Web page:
In the era of technology and innovation, a robo advisor is a brilliant idea. It simplifies and automates the investment process at relatively low annual fees. Clients can easily and quickly invest in the market having neither control nor knowledge of what they are actually investing into. Let alone the multiple risks involved, such as currency risk, default risks, tax payments relating to dividends, capital gains and inheritance consideration for the next generation. It simplifies the process so much so that the client's life needs, risk profile and changing requirements are not necessarily taken into consideration. The robo advisor is in fact taking care only of investment, however a licensed financial consultant is taking care of understanding the client life goals and objectives, protection and retirement needs, investment and wealth accumulation requirements and manage the client's overall finance for a lifetime, not just on how to invest today. It is the ‘human’ element and personal touches that a robot simply cannot replace.
Everyone’s finances are not a simple question of quickly investing into the market but it is often a more complicated scenario that requires two individuals to discuss extensively both initially and of course to be reviewed and improved over the years. The same reasoning can apply to why a lawyer, dentist or CEO could not be replaced by a single algorithm that eliminates human interactions and discussions. I won’t even think about letting a robot advise me on heart surgery!
The argument for paying lower fees through a robo advisor is because it reduces the annual fees. Without looking at net performance, this does not necessarily actually add value. It can be true at first sight for just a simple investment, however let’s look at just dividend taxation - this already changes everything on its own. In Singapore, most robo advisor use low fee Exchange Traded Funds listed in the USA to invest globally. For a Singapore investor this means that a US witholding tax of 20% on income (read dividends) will be taken even when investing outside of the US, say for example in European and Asian stocks and bonds where dividend tax would not usually be due through other investment methods. Considering a bond portfolio with 6% annual dividend yield, this means the client is paying 1.2% tax every year. It is retained at source therefore the client would not be able to see it, but will receive only 4.8% dividend on those specific assets, before the fees charged by the roboadvisor. So one cannot simply look at just the robo adviser’s annual fees.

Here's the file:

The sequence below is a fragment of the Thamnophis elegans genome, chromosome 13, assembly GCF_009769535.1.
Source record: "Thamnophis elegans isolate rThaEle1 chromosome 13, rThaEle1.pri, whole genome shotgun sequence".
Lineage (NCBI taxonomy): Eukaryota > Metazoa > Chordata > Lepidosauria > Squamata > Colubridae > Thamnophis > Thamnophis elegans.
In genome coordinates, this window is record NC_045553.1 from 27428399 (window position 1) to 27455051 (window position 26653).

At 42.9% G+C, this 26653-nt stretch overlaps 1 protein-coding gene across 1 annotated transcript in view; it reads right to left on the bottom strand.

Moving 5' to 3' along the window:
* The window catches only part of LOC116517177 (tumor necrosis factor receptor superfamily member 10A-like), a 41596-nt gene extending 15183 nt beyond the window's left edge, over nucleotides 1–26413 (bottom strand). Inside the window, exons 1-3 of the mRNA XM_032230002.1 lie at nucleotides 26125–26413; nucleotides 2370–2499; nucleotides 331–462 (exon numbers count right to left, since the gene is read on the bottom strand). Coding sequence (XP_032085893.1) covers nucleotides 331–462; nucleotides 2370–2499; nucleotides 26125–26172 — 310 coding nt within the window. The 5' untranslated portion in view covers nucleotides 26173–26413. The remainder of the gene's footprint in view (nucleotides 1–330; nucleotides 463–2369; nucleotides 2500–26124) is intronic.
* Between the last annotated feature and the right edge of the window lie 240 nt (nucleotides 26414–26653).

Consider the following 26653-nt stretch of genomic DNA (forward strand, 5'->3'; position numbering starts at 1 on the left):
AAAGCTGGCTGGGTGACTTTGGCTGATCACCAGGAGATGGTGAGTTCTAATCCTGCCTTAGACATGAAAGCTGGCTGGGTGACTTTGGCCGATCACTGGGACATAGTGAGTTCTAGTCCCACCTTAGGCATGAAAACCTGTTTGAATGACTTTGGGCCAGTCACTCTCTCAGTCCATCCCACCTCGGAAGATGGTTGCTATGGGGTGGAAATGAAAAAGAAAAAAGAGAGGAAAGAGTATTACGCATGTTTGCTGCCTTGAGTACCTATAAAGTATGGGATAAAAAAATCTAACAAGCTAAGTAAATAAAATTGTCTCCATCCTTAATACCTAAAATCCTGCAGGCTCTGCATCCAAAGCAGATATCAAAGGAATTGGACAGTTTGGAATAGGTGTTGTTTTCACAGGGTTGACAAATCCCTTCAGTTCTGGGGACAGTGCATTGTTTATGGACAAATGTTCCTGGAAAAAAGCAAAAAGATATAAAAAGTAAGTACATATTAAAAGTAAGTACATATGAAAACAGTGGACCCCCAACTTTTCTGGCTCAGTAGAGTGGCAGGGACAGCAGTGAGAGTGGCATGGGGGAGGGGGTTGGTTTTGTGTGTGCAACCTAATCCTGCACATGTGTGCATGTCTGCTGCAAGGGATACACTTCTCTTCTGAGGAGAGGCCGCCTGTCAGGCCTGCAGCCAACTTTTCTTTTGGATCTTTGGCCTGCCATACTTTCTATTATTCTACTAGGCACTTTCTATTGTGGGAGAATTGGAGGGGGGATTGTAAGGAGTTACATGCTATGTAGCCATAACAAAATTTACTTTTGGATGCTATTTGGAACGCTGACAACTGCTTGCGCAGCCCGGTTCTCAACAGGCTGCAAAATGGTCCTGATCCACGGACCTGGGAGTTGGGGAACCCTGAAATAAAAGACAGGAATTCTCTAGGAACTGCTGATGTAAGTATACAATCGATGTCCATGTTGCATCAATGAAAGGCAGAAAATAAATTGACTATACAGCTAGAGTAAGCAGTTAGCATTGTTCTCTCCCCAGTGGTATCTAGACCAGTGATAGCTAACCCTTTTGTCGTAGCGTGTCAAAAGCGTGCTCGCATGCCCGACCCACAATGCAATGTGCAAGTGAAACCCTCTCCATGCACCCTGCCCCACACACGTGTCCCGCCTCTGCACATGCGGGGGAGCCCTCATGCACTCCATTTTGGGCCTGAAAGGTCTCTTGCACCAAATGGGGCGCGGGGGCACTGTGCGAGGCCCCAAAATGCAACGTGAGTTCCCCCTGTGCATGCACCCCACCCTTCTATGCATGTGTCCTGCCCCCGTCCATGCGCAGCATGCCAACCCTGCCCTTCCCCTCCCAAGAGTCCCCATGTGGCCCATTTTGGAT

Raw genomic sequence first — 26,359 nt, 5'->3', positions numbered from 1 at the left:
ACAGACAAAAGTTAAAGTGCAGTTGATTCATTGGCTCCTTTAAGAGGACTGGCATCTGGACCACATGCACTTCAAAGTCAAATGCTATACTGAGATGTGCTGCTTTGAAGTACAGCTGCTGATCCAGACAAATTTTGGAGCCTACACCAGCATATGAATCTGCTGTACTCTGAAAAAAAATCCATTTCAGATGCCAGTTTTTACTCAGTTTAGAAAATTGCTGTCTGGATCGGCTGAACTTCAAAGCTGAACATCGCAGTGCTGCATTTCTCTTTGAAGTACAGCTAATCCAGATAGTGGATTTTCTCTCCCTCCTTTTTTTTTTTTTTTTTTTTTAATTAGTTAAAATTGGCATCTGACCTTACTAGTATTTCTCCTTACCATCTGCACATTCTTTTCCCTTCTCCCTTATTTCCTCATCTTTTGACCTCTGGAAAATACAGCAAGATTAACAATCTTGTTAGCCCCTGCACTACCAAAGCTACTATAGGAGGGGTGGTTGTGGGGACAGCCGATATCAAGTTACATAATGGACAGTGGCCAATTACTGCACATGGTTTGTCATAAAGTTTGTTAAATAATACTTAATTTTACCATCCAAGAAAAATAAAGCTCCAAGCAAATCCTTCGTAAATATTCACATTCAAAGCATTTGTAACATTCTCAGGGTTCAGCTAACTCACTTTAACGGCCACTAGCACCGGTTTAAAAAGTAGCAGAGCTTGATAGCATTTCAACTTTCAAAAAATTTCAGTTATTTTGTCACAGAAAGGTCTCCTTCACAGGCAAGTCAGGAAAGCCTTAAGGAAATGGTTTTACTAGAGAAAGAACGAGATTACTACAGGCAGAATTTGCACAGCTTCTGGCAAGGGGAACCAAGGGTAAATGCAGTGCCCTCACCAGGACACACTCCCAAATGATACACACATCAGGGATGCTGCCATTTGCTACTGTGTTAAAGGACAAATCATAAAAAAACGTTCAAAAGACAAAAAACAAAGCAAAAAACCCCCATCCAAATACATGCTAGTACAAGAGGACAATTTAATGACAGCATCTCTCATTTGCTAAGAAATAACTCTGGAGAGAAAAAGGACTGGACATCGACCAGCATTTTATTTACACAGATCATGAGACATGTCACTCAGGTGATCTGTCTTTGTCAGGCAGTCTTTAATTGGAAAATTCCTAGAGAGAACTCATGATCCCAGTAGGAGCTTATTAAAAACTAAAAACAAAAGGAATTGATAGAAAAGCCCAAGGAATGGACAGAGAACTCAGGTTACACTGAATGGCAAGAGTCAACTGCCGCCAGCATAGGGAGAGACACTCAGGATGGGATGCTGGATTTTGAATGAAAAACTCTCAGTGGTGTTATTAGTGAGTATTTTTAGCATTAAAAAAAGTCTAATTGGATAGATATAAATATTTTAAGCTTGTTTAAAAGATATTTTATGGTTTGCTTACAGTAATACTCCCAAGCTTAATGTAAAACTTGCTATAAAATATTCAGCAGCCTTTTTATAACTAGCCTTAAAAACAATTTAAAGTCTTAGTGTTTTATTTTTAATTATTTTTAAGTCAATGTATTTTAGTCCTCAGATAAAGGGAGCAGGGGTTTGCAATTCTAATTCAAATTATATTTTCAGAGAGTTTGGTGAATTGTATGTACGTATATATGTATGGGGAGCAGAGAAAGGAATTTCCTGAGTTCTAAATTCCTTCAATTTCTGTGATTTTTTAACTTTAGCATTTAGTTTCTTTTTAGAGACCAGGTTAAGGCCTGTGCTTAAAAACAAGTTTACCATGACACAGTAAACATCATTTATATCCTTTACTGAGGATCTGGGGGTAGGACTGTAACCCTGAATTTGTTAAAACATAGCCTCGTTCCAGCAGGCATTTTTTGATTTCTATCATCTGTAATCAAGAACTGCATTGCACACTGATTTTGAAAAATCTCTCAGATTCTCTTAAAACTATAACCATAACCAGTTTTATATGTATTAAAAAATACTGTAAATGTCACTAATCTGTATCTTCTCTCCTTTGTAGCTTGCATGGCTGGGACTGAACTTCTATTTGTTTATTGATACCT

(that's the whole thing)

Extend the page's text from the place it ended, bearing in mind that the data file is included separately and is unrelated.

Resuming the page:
As you can see, just this one element can make a huge difference. Imagine the return differential of 1.2% per annum over the long run. If you are saving for a future event, say retirement, which could be in 20 years time, this 1.2% per annum would equate to reduced returns of 27%.
Clearly this is looking at just one angle, but illustrates one short fall of not seeking a human expert for advice. What if you were to move overseas into a more tax aggressive jurisdiction? Is the robo adviser going to be able to ensure you are set up tax efficiently? Yet another consideration that looks beyond just the annual fees.
Robo advisers do offer some people in certain scenarios a good platform to start saving. However if you are of a certain affluence, or have other international considerations, then it simply does not make sense. Saving on annual fees could become a very expensive mistake. Your financial future is of the utmost importance, and financial planning is extremely personal. Why jeopardise your family’s long term financial goals, without seeking a second opinion. (I mean from a human, not another robot!). For a complete analysis of a person's needs, a financially savy individual is needed to talk to, rather than an automated website investing into the same assets for everyone regardless.
For a complete financial discussion feel free to get in touch with Principal Consultant Andrea De Grazia.
Author: Andrea De Grazia, Principal Consultant
For advice and ideas on other investment opportunities, or even to get second opinions on investments, please don't hesitate to contact me. You can email me at firstname.lastname@example.org or call me at +65 8408 8945
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